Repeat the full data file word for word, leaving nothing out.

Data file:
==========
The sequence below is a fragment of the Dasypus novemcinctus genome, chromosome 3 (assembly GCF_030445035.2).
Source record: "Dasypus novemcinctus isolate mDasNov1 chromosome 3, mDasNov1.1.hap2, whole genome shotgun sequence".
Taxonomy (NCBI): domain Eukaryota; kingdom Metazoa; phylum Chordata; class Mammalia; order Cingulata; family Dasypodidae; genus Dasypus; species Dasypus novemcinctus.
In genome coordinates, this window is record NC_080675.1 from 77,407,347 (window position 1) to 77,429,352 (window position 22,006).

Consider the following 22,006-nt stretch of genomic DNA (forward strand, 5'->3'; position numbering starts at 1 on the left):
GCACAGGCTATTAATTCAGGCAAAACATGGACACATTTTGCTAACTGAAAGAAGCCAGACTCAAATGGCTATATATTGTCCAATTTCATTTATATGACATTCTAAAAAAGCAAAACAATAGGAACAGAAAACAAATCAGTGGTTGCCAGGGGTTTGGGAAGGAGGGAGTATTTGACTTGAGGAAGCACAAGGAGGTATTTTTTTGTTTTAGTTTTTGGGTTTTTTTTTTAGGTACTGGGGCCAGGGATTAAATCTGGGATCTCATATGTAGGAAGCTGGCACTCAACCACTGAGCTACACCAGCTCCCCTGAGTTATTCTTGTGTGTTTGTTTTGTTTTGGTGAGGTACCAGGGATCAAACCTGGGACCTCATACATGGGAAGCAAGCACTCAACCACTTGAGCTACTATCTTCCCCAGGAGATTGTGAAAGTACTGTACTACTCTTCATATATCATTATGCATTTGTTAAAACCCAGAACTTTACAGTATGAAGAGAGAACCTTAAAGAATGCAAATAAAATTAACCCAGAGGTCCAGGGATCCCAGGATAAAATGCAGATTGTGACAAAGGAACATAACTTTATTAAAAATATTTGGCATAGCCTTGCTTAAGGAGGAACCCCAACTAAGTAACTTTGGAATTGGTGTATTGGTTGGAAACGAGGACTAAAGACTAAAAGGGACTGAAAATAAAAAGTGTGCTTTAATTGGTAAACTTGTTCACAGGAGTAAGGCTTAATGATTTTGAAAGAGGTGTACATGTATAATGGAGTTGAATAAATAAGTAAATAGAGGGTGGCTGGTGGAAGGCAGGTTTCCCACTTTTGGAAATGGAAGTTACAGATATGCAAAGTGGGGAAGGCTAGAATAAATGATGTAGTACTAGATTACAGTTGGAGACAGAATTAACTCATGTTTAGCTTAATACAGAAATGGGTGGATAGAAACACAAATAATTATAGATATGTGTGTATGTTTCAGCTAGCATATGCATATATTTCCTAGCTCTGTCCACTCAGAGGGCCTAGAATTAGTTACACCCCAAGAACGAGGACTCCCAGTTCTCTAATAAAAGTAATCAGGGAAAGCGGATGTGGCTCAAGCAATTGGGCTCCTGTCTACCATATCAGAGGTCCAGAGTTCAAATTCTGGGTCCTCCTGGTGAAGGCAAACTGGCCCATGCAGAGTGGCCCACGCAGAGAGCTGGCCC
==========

The sequence below is a fragment of the Dasypus novemcinctus genome, chromosome 3 (assembly GCF_030445035.2).
Source record: "Dasypus novemcinctus isolate mDasNov1 chromosome 3, mDasNov1.1.hap2, whole genome shotgun sequence".
Taxonomy (NCBI): domain Eukaryota; kingdom Metazoa; phylum Chordata; class Mammalia; order Cingulata; family Dasypodidae; genus Dasypus; species Dasypus novemcinctus.
In genome coordinates, this window is record NC_080675.1 from 77,407,347 (window position 1) to 77,429,352 (window position 22,006).

Consider the following 22,006-nt stretch of genomic DNA (forward strand, 5'->3'; position numbering starts at 1 on the left):
GCACAGGCTATTAATTCAGGCAAAACATGGACACATTTTGCTAACTGAAAGAAGCCAGACTCAAATGGCTATATATTGTCCAATTTCATTTATATGACATTCTAAAAAAGCAAAACAATAGGAACAGAAAACAAATCAGTGGTTGCCAGGGGTTTGGGAAGGAGGGAGTATTTGACTTGAGGAAGCACAAGGAGGTATTTTTTTGTTTTAGTTTTTGGGTTTTTTTTTTAGGTACTGGGGCCAGGGATTAAATCTGGGATCTCATATGTAGGAAGCTGGCACTCAACCACTGAGCTACACCAGCTCCCCTGAGTTATTCTTGTGTGTTTGTTTTGTTTTGGTGAGGTACCAGGGATCAAACCTGGGACCTCATACATGGGAAGCAAGCACTCAACCACTTGAGCTACTATCTTCCCCAGGAGATTGTGAAAGTACTGTACTACTCTTCATATATCATTATGCATTTGTTAAAACCCAGAACTTTACAGTATGAAGAGAGAACCTTAAAGAATGCAAATAAAATTAACCCAGAGGTCCAGGGATCCCAGGATAAAATGCAGATTGTGACAAAGGAACATAACTTTATTAAAAATATTTGGCATAGCCTTGCTTAAGGAGGAACCCCAACTAAGTAACTTTGGAATTGGTGTATTGGTTGGAAACGAGGACTAAAGACTAAAAGGGACTGAAAATAAAAAGTGTGCTTTAATTGGTAAACTTGTTCACAGGAGTAAGGCTTAATGATTTTGAAAGAGGTGTACATGTATAATGGAGTTGAATAAATAAGTAAATAGAGGGTGGCTGGTGGAAGGCAGGTTTCCCACTTTTGGAAATGGAAGTTACAGATATGCAAAGTGGGGAAGGCTAGAATAAATGATGTAGTACTAGATTACAGTTGGAGACAGAATTAACTCATGTTTAGCTTAATACAGAAATGGGTGGATAGAAACACAAATAATTATAGATATGTGTGTATGTTTCAGCTAGCATATGCATATATTTCCTAGCTCTGTCCACTCAGAGGGCCTAGAATTAGTTACACCCCAAGAACGAGGACTCCCAGTTCTCTAATAAAAGTAATCAGGGAAAGCGGATGTGGCTCAAGCAATTGGGCTCCTGTCTACCATATCAGAGGTCCAGAGTTCAAATTCTGGGTCCTCCTGGTGAAGGCAAACTGGCCCATGCAGAGTGGCCCACGCAGAGAGCTGGCCC